By Sebastien Malo and Katie Reilly
NEW YORK (Reuters) - A New York man accused of shooting a plainclothes police officer last month was charged with first-degree murder on Thursday, in a 12-count indictment that stiffened prior charges after the officer's death.
Demetrius Blackwell, 35, was arrested hours after he allegedly shot New York Police Department officer Brian Moore, 25, in the head after Moore attempted to question him in a middle-class section of the borough of Queens on May 2. Moore died on May 4.
Blackwell was also charged with the attempted murder of Moore's partner, Erik Jansen.
Those charges are in addition to earlier charges of aggravated assault on a police officer, first-degree assault and weapons possession. The aggravated murder charge carries a maximum possible sentence of life in prison without the possibility of parole.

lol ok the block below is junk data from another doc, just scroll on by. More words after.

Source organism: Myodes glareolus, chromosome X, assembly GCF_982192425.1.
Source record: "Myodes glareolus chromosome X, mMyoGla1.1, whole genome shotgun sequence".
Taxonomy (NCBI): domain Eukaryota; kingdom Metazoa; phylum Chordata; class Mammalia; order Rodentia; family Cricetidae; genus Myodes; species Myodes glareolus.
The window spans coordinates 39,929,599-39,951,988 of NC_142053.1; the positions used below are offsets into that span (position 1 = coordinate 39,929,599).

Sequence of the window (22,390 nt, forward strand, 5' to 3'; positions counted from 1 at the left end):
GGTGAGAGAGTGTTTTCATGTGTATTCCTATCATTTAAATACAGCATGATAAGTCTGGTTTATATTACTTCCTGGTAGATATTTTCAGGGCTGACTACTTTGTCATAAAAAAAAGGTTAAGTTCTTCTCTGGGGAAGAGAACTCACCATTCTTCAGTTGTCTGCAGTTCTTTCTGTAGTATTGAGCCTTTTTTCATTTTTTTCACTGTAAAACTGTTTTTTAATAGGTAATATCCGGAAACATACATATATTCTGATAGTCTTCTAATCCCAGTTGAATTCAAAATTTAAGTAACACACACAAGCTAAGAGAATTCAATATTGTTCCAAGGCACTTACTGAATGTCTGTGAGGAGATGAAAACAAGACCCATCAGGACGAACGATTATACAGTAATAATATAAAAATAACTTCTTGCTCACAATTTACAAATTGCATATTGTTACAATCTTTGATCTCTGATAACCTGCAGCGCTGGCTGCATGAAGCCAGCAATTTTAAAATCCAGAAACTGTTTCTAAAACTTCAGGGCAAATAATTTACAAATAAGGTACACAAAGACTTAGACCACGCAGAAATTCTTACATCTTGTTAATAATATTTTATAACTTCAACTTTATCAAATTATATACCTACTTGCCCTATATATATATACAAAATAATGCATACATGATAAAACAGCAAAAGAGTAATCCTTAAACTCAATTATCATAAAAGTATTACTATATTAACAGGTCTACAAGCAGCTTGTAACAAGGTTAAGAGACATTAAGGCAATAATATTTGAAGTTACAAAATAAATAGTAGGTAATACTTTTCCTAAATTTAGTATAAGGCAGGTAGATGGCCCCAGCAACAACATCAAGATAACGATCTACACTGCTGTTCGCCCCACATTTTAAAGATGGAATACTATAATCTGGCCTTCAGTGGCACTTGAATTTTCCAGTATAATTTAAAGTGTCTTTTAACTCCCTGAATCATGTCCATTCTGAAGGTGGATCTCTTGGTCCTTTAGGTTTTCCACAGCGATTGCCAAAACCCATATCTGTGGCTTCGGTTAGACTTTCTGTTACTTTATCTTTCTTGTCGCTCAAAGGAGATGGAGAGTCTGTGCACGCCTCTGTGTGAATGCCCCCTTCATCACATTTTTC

"The defendant's alleged conduct, and his total disregard of the law and authority, clearly demonstrate that he is a serious threat to society," said Queens County District Attorney Richard Brown.
Blackwell will be arraigned in state Supreme Court later on Thursday, Brown said.
Moore's death came at a time of fraught relations between police and minority communities across the United States.
Police killings of unarmed black men in New York, Missouri, South Carolina and elsewhere have provoked months of largely peaceful protests punctuated with bouts of arson and looting. A gunman who in December shot and killed two uniformed New York police officers as they sat in their patrol car in Brooklyn left postings on social media suggesting his attack was an act of revenge for police killings of black men.
Blackwell is black, and Moore was white.
Moore's shooting did not appear to be politically motivated and his funeral last month featured none of the ire seen at ceremonies for the officers killed in Brooklyn, where thousands of New York Police Department officers in uniform turned their backs on Mayor Bill de Blasio, whom police union officials had accused of not adequately supporting officers.
(Editing by Scott Malone and Doina Chiacu)